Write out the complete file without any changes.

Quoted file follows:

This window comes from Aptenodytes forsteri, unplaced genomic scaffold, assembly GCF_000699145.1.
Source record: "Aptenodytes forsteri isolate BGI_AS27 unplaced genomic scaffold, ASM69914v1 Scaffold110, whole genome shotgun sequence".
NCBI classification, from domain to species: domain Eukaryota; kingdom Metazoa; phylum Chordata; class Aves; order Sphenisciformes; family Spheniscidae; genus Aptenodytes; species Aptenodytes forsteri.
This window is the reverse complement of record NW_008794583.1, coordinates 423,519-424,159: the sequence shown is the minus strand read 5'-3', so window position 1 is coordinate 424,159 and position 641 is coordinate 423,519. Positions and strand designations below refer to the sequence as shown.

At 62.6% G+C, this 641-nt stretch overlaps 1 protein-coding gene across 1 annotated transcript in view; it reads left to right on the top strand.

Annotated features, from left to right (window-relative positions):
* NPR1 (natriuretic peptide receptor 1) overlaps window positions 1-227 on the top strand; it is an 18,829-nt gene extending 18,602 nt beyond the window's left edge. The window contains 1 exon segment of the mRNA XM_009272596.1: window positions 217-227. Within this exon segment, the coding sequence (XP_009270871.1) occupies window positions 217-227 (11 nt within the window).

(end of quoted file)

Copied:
This window comes from Aptenodytes forsteri, unplaced genomic scaffold, assembly GCF_000699145.1.
Source record: "Aptenodytes forsteri isolate BGI_AS27 unplaced genomic scaffold, ASM69914v1 Scaffold110, whole genome shotgun sequence".
NCBI classification, from domain to species: domain Eukaryota; kingdom Metazoa; phylum Chordata; class Aves; order Sphenisciformes; family Spheniscidae; genus Aptenodytes; species Aptenodytes forsteri.
This window is the reverse complement of record NW_008794583.1, coordinates 423,519-424,159: the sequence shown is the minus strand read 5'-3', so window position 1 is coordinate 424,159 and position 641 is coordinate 423,519. Positions and strand designations below refer to the sequence as shown.

At 62.6% G+C, this 641-nt stretch overlaps 1 protein-coding gene across 1 annotated transcript in view; it reads left to right on the top strand.

Annotated features, from left to right (window-relative positions):
* NPR1 (natriuretic peptide receptor 1) overlaps window positions 1-227 on the top strand; it is an 18,829-nt gene extending 18,602 nt beyond the window's left edge. The window contains 1 exon segment of the mRNA XM_009272596.1: window positions 217-227. Within this exon segment, the coding sequence (XP_009270871.1) occupies window positions 217-227 (11 nt within the window).